The mean age of our study subjects was 73 (interquartile range, 65~79) years and 33 patients (56%) were male. Among total 59 subjects, 47 had osteopenia or osteoporosis, and the prevalence of osteoporosis and osteopenia were 56% and 25%, respectively. Twenty-six patients (44%) had airway obstruction, and 22 (37%) had emphysema.
According to the presence or absence of airway obstruction and/or emphysema, four groups were classified (Figure 1). Group 1 consisting of 26 patients (44%) is characterized by no airway obstruction and no emphysema. Group 2 consisting of 7 patients (12%) is characterized by emphysema without airway obstruction. Group 3 includes 11 patients (19%) with airway obstruction without emphysema. Group 4 consists of 15 patients (25%) with both airway obstruction and emphysema. Table 1 shows the characteristics of four groups.
The prevalence of reduced BMD, including osteopenia and osteoporosis, and osteoporosis in group 1, 2, 3, and 4 were: 65%, 86%, 91%, and 93% (p=0.021 linear-by-linear association) and 42%, 57%, 64%, and 73% (p=0.047 linear-by-linear association), respectively (Table 2, Figure 2). T-scores of L1 (p=0.032) and L1~4 were different among four groups (p=0.034) (Table 2, Figure 3).
BMI (p<0.001, p=0.001, p<0.001, and p<0.001) and FEF25-75%% predicted positively correlated with BMD of L1 and L1~4 and T-scores of L1 and L1~4, respectively (p=0.001, p=0.010, p=0.001, and p=0.007). A ratio of FEV1/FVC correlated with each of three BMD parameters except BMD of L1~4. FEV1% predicted correlated with BMD (p=0.030) and T-score of L1 (p=0.011). LAA%, the extent of emphysema, negatively correlated with only L1 T-score (p=0.035) (Table 3). However, by multiple linear regression analysis, body mass index (BMI) (p<0.001, p=0.001, p=0.001, and p=0.001) and FEF25-75% remained significantly associated with BMD of L1 and L1~4 and T-scores of L1 and L1~4 (p=0.012, p=0.026, p=0.019, and p=0.031).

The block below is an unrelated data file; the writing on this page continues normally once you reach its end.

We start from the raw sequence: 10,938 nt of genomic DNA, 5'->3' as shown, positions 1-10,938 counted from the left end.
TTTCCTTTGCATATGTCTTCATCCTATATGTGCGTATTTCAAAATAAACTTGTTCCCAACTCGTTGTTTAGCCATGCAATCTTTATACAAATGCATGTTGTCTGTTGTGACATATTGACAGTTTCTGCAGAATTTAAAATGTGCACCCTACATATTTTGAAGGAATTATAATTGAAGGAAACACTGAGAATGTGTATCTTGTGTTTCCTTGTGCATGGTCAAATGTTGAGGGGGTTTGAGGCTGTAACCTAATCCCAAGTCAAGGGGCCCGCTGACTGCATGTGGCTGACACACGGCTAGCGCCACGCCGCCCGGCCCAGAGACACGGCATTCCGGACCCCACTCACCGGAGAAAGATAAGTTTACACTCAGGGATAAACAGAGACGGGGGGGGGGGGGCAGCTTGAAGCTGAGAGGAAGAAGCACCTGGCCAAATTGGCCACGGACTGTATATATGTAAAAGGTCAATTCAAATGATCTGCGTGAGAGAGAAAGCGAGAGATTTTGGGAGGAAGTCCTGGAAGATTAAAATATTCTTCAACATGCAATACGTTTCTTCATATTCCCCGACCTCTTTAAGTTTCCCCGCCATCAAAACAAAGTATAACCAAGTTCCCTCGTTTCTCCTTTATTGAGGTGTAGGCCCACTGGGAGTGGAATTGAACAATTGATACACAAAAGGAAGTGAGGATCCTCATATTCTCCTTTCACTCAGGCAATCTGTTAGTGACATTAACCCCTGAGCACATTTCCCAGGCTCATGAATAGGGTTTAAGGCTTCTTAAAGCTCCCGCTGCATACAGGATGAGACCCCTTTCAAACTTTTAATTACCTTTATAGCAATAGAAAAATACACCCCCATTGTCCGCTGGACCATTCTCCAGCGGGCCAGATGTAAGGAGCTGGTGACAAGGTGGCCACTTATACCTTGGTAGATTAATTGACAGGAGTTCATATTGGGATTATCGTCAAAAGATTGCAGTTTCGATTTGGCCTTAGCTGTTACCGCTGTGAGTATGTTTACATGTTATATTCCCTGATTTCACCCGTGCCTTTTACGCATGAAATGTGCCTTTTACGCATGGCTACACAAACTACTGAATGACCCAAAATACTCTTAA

Cigarette smoking elicits airway inflammation in all of those who smoke, but in those who develop airflow obstruction there is persistent inflammation, even after smoking cessation16. This has led to the concept that an abnormal inflammatory response to cigarette smoke leads to the development of COPD in the susceptible individual. The spectrum of COPD is vast, with airway narrowing at one end and emphysema on the other, with the majority of patients existing somewhere in the middle. The reasons for the development of different phenotypes with the same exposure to cigarette smoke have not been elucidated. Possibly these phenotypes may exhibit a variety of spectrum or severity in extrapulmonary features. Even though not exactly, three of our four groups (Figure 1) could correspond to these phenotypes, emphysema, airway obstruction, and a mixture of these. Since emphysema patients without airway obstruction had markedly variable level of BMD shown in Figure 3 and the number of those was too small, we need further data. Patients with airway obstruction, even without emphysema, could have higher risk of reduced bone density than those with only emphysema. Similarly, while the prevalence of osteoporosis was the highest among subjects with both of airway obstruction and emphysema, it was higher among subjects with only airway obstruction than those with only emphysema. We assume that airway inflammation contributing to airway obstruction may closely related to systemic inflammation, which affects decrease in bone density.